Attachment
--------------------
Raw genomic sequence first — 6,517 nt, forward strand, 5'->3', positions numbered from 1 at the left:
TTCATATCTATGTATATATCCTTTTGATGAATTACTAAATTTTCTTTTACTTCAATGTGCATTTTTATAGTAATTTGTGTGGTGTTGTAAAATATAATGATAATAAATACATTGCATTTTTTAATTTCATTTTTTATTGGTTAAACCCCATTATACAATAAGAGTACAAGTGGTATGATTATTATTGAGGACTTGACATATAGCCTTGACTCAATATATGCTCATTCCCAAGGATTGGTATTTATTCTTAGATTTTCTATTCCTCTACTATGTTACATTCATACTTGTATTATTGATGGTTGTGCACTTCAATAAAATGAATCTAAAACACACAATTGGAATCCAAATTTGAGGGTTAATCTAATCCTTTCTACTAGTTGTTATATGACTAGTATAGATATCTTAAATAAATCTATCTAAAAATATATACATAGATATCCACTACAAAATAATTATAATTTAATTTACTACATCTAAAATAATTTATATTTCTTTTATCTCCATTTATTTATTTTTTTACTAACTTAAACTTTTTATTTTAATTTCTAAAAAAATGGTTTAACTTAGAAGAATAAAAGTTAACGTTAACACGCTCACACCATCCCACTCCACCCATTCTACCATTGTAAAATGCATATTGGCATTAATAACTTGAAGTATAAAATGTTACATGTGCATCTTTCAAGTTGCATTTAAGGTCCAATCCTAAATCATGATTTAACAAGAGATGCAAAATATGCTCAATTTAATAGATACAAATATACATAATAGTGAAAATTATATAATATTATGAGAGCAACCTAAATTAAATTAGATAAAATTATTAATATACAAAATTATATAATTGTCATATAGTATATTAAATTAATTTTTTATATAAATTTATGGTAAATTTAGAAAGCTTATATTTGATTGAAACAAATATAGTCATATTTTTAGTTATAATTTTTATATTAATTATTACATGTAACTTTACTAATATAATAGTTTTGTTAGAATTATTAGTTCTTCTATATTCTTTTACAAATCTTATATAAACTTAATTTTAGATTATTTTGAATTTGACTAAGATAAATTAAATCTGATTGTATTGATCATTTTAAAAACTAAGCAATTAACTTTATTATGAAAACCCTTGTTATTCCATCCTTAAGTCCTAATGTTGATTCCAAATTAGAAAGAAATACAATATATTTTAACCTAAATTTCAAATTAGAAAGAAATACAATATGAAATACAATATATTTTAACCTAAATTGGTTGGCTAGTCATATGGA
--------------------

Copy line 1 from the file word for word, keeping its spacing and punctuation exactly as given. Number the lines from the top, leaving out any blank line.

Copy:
Raw genomic sequence first — 6,517 nt, forward strand, 5'->3', positions numbered from 1 at the left: